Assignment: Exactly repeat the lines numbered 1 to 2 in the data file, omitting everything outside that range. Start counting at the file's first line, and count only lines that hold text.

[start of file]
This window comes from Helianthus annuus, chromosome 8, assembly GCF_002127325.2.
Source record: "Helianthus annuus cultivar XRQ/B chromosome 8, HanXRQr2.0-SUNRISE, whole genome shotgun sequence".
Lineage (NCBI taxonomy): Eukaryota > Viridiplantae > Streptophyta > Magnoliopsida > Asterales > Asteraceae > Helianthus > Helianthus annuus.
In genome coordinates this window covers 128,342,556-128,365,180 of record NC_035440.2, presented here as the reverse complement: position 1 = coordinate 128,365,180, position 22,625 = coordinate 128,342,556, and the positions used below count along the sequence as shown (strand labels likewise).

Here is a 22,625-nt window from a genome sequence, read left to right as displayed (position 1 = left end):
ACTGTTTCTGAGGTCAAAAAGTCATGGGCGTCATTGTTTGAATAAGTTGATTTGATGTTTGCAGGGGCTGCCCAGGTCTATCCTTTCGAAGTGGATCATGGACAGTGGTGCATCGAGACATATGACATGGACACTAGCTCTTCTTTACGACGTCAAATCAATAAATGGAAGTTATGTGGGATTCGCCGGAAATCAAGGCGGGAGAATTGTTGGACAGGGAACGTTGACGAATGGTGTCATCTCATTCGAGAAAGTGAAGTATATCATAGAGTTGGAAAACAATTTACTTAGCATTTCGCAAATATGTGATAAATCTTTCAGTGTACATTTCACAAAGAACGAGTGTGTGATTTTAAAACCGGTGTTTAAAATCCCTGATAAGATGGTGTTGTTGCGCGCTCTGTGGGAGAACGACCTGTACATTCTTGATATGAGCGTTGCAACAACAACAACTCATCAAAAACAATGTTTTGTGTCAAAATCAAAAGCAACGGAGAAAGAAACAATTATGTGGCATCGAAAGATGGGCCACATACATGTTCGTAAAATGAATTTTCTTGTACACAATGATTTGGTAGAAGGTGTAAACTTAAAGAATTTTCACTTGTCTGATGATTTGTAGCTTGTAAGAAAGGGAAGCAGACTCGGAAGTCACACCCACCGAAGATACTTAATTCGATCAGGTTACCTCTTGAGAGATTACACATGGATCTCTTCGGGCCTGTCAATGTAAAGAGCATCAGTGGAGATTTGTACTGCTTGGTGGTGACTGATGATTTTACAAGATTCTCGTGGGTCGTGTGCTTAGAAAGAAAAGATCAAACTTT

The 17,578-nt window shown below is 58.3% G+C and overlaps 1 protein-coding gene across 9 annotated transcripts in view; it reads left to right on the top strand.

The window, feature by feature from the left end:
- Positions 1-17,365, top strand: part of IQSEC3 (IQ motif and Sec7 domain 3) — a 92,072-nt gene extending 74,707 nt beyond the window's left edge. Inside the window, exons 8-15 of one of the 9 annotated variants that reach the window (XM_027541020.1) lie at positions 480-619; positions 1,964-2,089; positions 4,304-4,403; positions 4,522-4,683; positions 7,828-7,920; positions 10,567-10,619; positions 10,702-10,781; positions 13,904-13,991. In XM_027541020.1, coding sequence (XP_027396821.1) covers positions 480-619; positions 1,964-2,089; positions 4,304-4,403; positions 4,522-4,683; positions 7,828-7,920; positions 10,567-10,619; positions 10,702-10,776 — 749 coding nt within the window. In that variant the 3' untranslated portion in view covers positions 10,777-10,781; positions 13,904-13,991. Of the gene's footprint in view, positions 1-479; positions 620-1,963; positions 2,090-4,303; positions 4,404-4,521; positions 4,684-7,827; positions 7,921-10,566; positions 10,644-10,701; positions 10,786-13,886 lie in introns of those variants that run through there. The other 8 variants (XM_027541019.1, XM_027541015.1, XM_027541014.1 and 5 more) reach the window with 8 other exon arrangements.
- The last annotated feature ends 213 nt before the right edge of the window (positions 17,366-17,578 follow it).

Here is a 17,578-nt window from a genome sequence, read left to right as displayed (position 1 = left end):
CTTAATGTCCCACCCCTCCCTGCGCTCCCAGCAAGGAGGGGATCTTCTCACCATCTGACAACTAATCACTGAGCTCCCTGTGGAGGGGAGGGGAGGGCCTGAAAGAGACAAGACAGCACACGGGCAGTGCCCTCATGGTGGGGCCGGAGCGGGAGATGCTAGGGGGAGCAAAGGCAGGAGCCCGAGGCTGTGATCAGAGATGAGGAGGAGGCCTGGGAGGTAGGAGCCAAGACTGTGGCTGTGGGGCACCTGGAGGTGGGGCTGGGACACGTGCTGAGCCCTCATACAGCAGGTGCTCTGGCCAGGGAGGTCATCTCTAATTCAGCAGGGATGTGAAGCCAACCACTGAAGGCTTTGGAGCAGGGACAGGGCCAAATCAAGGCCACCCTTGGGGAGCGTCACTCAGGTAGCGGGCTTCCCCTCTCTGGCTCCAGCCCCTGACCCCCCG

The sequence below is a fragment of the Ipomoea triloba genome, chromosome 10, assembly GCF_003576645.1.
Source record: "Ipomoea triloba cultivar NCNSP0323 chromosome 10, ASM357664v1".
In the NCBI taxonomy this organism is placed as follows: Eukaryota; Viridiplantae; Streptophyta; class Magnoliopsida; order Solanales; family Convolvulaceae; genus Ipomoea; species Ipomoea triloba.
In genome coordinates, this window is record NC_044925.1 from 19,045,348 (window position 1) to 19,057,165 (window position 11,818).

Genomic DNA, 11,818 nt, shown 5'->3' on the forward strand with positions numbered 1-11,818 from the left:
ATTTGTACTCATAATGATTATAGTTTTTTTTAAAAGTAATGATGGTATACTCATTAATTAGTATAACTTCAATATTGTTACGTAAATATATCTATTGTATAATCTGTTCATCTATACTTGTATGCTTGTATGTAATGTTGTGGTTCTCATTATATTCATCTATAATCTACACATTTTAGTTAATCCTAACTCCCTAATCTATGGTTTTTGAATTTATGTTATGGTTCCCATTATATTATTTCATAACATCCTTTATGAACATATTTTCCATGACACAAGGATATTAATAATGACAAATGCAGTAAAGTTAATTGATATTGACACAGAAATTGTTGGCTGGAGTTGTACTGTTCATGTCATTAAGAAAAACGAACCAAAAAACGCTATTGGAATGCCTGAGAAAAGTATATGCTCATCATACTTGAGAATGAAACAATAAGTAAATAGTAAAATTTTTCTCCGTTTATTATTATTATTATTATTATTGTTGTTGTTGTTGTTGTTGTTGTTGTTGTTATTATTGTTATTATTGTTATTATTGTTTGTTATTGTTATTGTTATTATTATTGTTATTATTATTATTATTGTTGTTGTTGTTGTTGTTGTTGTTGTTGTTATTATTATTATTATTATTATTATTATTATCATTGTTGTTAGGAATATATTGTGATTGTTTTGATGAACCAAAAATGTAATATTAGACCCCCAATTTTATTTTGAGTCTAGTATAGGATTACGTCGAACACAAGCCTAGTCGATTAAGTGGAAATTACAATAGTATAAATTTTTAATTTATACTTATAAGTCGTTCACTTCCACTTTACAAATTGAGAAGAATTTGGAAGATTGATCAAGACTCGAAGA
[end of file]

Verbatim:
This window comes from Helianthus annuus, chromosome 8, assembly GCF_002127325.2.
Source record: "Helianthus annuus cultivar XRQ/B chromosome 8, HanXRQr2.0-SUNRISE, whole genome shotgun sequence".